But maybe that is niave. If religion is to do with the response of my whole life and whole being, then perhaps my own whole experience of the world (call it religious if you like) undergirdles my own sense of the rightness of the Quaker testimonies - even if I don't use the kind of language George Fox might have used.

Are you sure you're a Quaker - where's your funny clothes?

It may well be that those young Friends, so quick to declare, 'Works Now!', are responding with enthusiasm to an experience of the spirit (or the light, or even God if you will) that they may not have articulated with words - and almost certainly not with the kind of words Quaker tradition offers us. We no longer live in the kind of Christian society that gave birth to Quakerism. Our language and experiences may be very different from our forefathers and foremothers. Perhaps the diverse liveries Penn spoke off are now making some Friends seem like strangers.

Are you sure you're a Quaker - you don't seem Jesusy enough

However, perhaps continuing in the Quaker tradition may be to forge our own language, articulate our own experiences and find that they lead us to the same concerns for social and political justice, for peace, for equality and for compassionate living. Afterall, the good book says, "Religion that is pure and undefiled before God, the Father, is this: to visit orphans and widows in their affliction..." (James 1:27, ESV).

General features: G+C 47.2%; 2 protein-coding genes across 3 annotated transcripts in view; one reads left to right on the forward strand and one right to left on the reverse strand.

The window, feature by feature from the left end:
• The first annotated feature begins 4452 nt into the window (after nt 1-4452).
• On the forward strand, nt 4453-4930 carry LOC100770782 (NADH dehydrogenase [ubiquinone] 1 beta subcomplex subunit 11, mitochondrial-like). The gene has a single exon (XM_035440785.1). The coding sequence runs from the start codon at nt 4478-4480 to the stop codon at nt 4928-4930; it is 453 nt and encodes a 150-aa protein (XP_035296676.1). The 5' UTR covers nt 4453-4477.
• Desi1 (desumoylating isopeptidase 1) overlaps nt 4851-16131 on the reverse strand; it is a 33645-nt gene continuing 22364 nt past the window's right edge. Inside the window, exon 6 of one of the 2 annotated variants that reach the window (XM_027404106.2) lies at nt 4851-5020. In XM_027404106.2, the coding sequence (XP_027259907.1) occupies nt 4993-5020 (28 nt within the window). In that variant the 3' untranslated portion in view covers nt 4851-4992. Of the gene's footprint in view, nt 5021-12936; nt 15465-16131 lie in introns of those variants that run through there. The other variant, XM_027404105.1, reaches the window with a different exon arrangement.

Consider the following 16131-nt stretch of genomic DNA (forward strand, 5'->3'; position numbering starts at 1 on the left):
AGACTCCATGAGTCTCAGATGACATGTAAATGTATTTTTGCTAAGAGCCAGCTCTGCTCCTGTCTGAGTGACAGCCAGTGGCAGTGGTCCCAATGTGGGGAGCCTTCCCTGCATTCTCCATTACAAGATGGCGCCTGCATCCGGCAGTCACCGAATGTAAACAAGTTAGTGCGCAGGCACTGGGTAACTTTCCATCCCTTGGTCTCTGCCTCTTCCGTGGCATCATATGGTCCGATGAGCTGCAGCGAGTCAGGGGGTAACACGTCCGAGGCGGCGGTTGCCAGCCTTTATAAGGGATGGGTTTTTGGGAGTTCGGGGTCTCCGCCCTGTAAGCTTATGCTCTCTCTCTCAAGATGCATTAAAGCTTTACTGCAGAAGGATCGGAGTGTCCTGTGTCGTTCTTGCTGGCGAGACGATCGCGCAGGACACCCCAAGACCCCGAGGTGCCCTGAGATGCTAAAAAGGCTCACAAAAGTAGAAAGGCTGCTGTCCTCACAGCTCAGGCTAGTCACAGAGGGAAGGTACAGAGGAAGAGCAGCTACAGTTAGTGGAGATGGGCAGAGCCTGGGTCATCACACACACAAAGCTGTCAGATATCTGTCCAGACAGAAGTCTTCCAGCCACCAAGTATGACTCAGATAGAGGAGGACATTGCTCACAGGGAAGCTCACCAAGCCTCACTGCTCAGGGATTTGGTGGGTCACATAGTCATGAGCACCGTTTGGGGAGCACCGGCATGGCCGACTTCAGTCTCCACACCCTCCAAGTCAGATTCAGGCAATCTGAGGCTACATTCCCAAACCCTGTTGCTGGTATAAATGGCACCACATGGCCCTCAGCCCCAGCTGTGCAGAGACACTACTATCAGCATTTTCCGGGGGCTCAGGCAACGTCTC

Are you sure you're a Quaker - you don't use the right language

I suspect that the testimonies are the best articulation of religious experience we can ever hope to have. Perhaps also, as we explore these things, we might find ourselves more in touch with the earliest Quaker reformers than years of studying the Biblical text and Quaker history can ever afford us. The experience of living the testimonies might lead us to a better understanding of the legacy left to us by the likes of Fox, Fell, Penn and Fry.


Rob said...

Hi CA -

I too get anxious around people who out God-talk me. I sometimes think they have sinister intentions or are trying to invoke God's name to justify their actions of self-will (eg i suspect George Bush falls in this category).

No time at the moment, but consider the idea that religious experience and social testimony are one in the same. I'm reading a great book titled *Faith in Action: Quaker Social Testimony* which makes this point. To paraphrase: 'We don't have a spiritual life separate from the rest of our life. All our life is spiritual and all our actions, or testimony if you will, are lived out in God's glory/presence of the divine.'